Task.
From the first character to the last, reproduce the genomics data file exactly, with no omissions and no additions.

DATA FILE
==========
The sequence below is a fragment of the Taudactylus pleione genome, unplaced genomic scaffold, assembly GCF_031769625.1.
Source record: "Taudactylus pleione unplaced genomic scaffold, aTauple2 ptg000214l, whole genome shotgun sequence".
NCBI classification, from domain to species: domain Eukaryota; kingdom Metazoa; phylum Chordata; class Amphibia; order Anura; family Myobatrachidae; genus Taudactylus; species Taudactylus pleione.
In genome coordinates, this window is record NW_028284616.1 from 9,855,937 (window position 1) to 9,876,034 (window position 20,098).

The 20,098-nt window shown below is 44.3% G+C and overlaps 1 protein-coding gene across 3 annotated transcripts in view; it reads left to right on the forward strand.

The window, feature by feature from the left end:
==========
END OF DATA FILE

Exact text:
The sequence below is a fragment of the Taudactylus pleione genome, unplaced genomic scaffold, assembly GCF_031769625.1.
Source record: "Taudactylus pleione unplaced genomic scaffold, aTauple2 ptg000214l, whole genome shotgun sequence".
NCBI classification, from domain to species: domain Eukaryota; kingdom Metazoa; phylum Chordata; class Amphibia; order Anura; family Myobatrachidae; genus Taudactylus; species Taudactylus pleione.
In genome coordinates, this window is record NW_028284616.1 from 9,855,937 (window position 1) to 9,876,034 (window position 20,098).

The 20,098-nt window shown below is 44.3% G+C and overlaps 1 protein-coding gene across 3 annotated transcripts in view; it reads left to right on the forward strand.

The window, feature by feature from the left end: